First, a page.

In Their Own Words
August 02, 1862
Companions Made Long Marches Tolerable
A Georgia Civil War soldier writing home to his father told of a person in his company who managed to make long marches more tolerable.
“…You hear but little talking now, and, with the exception of two of three in each company whose spirits and life never seem to flag, everyone seems to be very earnest and abstracted, some tremendously earnest. These exceptions I mention are perfect jewels. They are the life and soul of the march, relieving the tedium of the trip and bringing all more or less into good humor. We have one boy in our company who is especially blessed in this respect, I would not leave him behind on a march for a pretty. While in camp you hardly hear from him, but, just start the march, let the dust begin to rise and the sun to beat down on us or, on the other hand, let it pour down rain and the mud get half leg deep and the men get cold and wet and cross, and then is the time for ‘Wash Poe’s’ funny remarks to begin, and the more hostile and gloomy matters get to be, the more ‘Wash’ seems to enjoy himself. I can laugh heartily at him when I am so tired I can scarcely put one foot before the other, and one good laugh is worth a half hour’s rest. …”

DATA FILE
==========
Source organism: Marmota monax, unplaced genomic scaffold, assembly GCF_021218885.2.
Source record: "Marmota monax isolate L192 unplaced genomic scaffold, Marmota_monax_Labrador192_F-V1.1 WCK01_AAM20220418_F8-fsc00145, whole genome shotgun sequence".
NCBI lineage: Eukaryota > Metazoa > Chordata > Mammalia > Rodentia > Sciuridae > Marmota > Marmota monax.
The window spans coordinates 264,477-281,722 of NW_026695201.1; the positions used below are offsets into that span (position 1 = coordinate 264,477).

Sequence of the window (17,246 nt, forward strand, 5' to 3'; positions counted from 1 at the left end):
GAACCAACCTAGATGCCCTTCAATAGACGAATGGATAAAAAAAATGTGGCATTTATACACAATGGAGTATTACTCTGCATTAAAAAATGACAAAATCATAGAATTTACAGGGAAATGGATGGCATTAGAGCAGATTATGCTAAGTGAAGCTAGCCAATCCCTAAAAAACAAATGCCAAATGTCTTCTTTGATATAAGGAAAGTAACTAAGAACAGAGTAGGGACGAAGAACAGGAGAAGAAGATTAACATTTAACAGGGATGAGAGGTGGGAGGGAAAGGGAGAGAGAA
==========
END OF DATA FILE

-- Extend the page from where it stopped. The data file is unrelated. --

Source: Mills Lane (ed.), “Dear Mother: Don’t grieve about me. If I get killed, I’ll only be dead.”: Letters from Georgia Soldiers in the Civil War (Savannah: Beehive Press, 1990), p. 174.